TheMarcksPlan wrote: ↑
02 May 2022 04:03
Nyanko wrote: ↑
01 May 2022 20:14
For example, for Germany and the UK, the index is made by aggregating the outputs of the following categories for which I was able to dig time series for both countries:
Artillery ammo (& mortar)
Major naval vessels
That sounds like a really significant achievement but it's hard to respond without being able to check the math/figures.
Are you planning to publish it somewhere or, if not, would you be able to share the underlying figures?
I've had it in mind to do some of this work myself...
This effort started about 10 years ago when I computed data for German and Soviet ammunition production/consumption. Then in more recent years, I decided to make estimates of munitions output and military expenditures.
I will organize the spreadsheets and put them in an open google doc.
Nyanko wrote:Billions RM -- 1940 - 1941 - 1942 - 1943 - 1944
Germany ----- 4.23 -- 4.71 -- 7.05 -- 11.51 -- 14.99
UK ------------- 2.98 -- 4.57 -- 6.40 -- 7.00 -- 7.00
Billions US dollars -- 1940 - 1941 - 1942 - 1943 - 1944
Germany ------------- 2.46 -- 2.71 -- 4.12 -- 6.66 -- 8.47
UK -------------------- 1.78 -- 2.74 -- 3.91 -- 4.22 -- 4.23
The effect is small but RM figures tend to favor Germany's output more. This might suggest a "real" RM inflation that the typical figures don't fully capture. That wouldn't be surprising but, again, it's hard to respond without knowing what went into the numbers.
The economic reasoning is that measuring output in RM would tend to inflate UK's output since at German-relative prices you expect the Germans to produce more of the cheap stuff and less of the expensive stuff, while different countries would have different relative prices and so their output would not conform to the same constraints and be more valued at German prices.
Overall, however, relative American and German prices were surprisingly close, and typically estimates made one of the other prices didn't change the overall value by more than 5% for any of the 5 countries (Germany, UK, USSR, US, and Japan).
Among many aspects I'd wonder about, how do you treat qualitative differences in set quantities? Do 1,000 P-47's equate to 1,000 Me-109's? Does a Sherman equate to a Panther? Weight is one way to do it but then what about the relative sophistication of each weapon?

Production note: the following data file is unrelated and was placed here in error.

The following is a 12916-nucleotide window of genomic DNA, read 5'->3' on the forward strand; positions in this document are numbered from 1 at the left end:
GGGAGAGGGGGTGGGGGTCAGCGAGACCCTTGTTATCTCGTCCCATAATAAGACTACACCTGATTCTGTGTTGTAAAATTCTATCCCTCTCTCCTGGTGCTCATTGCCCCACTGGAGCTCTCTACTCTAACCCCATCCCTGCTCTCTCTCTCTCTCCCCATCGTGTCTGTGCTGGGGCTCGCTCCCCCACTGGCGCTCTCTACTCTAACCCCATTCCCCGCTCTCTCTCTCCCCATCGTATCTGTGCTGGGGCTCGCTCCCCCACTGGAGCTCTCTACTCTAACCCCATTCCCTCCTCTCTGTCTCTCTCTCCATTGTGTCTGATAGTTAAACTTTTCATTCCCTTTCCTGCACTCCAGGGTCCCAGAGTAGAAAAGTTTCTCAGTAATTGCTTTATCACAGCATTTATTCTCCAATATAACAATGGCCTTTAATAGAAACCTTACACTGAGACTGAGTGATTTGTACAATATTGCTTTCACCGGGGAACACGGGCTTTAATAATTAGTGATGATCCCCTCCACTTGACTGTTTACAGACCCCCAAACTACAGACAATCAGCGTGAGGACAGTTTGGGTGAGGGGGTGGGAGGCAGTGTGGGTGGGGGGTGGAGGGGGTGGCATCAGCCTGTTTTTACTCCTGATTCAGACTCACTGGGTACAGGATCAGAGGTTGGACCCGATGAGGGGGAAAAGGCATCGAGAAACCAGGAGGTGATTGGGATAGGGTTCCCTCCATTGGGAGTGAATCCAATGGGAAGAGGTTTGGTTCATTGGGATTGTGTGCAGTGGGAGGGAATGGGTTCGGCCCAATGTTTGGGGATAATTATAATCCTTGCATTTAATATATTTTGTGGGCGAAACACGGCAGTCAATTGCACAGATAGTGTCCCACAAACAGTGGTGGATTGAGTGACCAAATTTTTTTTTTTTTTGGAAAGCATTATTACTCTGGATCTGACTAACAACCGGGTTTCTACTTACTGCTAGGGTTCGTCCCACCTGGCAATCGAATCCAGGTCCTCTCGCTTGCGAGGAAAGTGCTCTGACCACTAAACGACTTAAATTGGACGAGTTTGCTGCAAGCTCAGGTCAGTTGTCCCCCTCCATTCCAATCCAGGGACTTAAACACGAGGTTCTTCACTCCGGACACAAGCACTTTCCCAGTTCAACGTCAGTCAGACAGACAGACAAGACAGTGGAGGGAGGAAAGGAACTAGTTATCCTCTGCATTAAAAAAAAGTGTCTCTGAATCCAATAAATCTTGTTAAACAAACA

I measured everything in terms of weight when available: ammunition, bombs, aircraft, tanks, trucks, and locomotives.
I just measured the weights of aircraft and tanks by the empty weight of each model and I multiplied the quantities of models produced each year. However, for aircraft, I also considered another factor: bigger aircraft tend to be cheaper in proportion to their weight, for example, in 1942 a Me-109 cost about 88,000 RM while a Ju-88 cost 240,000 RM, slightly less than 3 times more but weighed 4 times as much.
Japanese and Soviet aircraft were on average lighter than German aircraft while British and American aircraft are on average heavier. So I adjusted the value of aircraft according to a formula that takes into consideration the weight as well. For example, by weight British production from 1941 to 1944 was 1.23 times German production, by value, it was 1.07 times. By weight, American production was ca. 10 times Japanese production, by value, it was "only" 7 times. By number, it was only 4 times smaller than American production, as Japanese aircraft were mostly light single-engine types.
Another thing to keep in mind is that I only included combat-related related aircraft in the index calculation, so I excluded training and transport aircraft which were a bigger part of US and UK production than in the case of Germany and the USSR.